Then there is Jackie O’s – one of the better known ones. It’s around the corner on the water next to old port – in between the port and little Venice. Early in the evening (okay anytime before 1am) it has this cool little vibe to it on the tables out the front, and then it gets busy at 1am ish- it is a decent club except we got kicked out one night for taking a few extra girls with us and that’s something about the gay world I really find hypocritical. Like, the entire western world is currently going through a social rights campaign to promote acceptance, awareness and rights with the LGBT community and yet as much as the LGBT community want society to accept and embrace them, they don’t want to accept the wider community. I find it hypocritical – like feminists who fight for gender equality but are man haters. Anyway, rant over. Jackie O’s is okay, but right next door Babylon is better.

Babylon has even more cool seating and lounge areas for chilled drinks and again transforms into a nightclub with (in my opinion) better music than Jackie O’s, a more accepting vibe and has a drag show. Admittedly that drag show isn’t the best, but it is entertainment all the same. But if you want a drag show Elysium is definitely the place to be.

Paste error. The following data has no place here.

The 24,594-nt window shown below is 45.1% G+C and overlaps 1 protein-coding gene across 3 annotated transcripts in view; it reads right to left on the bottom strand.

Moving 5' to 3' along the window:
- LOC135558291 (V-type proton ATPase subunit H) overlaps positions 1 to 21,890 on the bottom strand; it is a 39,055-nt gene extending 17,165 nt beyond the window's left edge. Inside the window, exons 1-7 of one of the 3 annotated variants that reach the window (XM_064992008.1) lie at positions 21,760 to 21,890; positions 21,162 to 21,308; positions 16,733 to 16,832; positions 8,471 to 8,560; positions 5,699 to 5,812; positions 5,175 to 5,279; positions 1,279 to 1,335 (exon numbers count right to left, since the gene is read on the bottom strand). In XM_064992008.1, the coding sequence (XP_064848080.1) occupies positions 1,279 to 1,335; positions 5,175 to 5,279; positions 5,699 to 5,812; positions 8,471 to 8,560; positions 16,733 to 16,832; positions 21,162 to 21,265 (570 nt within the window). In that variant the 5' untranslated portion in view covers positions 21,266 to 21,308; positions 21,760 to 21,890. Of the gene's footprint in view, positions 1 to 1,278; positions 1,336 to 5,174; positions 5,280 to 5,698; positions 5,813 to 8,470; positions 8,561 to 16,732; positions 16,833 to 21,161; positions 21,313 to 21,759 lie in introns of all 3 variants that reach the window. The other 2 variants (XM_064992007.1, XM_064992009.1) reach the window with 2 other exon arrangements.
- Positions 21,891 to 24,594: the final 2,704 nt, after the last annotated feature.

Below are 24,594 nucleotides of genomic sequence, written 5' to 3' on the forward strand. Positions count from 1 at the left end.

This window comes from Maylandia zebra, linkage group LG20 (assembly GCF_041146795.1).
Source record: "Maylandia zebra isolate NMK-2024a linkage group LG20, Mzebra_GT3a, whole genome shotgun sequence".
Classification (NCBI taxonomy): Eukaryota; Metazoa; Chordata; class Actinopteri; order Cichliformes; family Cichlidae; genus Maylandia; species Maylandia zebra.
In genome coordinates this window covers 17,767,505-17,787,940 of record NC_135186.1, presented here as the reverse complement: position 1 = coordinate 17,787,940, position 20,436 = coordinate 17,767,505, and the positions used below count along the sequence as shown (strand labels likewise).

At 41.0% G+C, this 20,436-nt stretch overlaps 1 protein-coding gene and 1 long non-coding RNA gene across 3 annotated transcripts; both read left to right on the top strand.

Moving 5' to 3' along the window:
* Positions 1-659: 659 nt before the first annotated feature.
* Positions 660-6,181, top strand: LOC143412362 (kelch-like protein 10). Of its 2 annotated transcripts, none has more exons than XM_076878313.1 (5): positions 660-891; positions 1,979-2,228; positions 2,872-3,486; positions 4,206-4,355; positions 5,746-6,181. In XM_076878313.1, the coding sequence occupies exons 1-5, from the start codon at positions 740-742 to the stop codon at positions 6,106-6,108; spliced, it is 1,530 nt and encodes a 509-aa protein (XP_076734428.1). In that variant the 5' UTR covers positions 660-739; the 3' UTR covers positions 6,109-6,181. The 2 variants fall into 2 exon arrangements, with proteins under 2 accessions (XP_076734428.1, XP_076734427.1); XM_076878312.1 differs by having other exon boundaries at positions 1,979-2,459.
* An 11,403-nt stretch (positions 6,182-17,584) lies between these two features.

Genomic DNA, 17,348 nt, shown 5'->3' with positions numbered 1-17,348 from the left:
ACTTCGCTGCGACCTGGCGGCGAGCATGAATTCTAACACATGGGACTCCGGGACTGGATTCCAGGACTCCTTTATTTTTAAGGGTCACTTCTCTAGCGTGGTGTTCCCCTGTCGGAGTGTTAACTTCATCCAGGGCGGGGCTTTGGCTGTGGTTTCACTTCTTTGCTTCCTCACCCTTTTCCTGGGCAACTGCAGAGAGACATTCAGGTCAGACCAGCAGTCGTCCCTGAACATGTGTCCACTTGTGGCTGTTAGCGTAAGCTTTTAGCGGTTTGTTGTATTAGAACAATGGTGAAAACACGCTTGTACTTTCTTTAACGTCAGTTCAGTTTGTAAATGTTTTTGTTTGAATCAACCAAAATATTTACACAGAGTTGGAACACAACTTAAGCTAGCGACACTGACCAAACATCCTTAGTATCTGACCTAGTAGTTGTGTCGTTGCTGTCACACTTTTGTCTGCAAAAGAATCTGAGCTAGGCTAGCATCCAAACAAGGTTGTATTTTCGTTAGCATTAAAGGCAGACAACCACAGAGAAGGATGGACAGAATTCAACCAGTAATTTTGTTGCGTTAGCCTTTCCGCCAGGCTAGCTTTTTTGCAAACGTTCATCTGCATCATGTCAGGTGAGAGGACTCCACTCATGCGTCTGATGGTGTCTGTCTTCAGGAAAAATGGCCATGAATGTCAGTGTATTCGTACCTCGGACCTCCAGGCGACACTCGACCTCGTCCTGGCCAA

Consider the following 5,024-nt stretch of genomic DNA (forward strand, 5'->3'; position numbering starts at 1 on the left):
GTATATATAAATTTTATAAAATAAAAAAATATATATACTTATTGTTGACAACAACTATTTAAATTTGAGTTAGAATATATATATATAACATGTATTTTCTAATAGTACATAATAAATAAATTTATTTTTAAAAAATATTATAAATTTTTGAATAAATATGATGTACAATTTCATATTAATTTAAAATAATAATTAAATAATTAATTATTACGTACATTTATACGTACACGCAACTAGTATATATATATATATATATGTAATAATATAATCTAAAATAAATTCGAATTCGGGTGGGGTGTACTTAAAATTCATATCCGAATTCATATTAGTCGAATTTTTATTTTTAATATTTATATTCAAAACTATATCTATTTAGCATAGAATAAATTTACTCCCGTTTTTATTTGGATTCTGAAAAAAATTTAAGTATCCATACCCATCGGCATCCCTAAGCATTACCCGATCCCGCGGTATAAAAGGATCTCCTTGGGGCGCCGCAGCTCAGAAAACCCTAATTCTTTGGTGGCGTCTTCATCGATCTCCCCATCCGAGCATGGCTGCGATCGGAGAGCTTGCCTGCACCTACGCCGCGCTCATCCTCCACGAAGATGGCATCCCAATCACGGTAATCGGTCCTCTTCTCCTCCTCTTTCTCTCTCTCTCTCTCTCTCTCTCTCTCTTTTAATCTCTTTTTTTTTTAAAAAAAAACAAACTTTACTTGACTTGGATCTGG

Every single night, between 9-11pm, Elysium puts on probably the best drag show I have seen. Every night is different and it is a full 2 hour show with a 20 min half time break. There are many different acts – singing, comedic, dancing, male belly dancers, bit of ballet…it’s very impressive. It reminded me why I thought the moulin Rouge was similar to good drag show – because it is similar. Tacky in all the best ways. Elysium is the ultimate sunset bar, before hitting the clubs. Not just because of the show, but because of the actual sunset view and it all closes after the show as it’s also a hotel (their slogan is ‘the str8 friendly hotel’ which I think is brilliant because I’ve never understood why hotels need to vocalise if they are gay friendly or not…). Only drawback is that drinks are 12 euros a pop going upwards (which is quite a wack more than anywhere else) but the way I see it is you pay a bit more extra for a drink, and get a free show.

In terms of beaches – again I’m not sure why this even needs to be a thing – there are many gay beaches around, or gay areas on beaches. There’s also a lot of nudist beaches so it’s really just a bit of everything but I don’t understand the point of a gay beach so I won’t harp on about it.

Mykonos is a gay mans dream – whether your in a long term relationship or with a group of friends or whatever it is a very accepting town (honestly, there’s more gay men then straight men I reckon) with a fair bit of variety.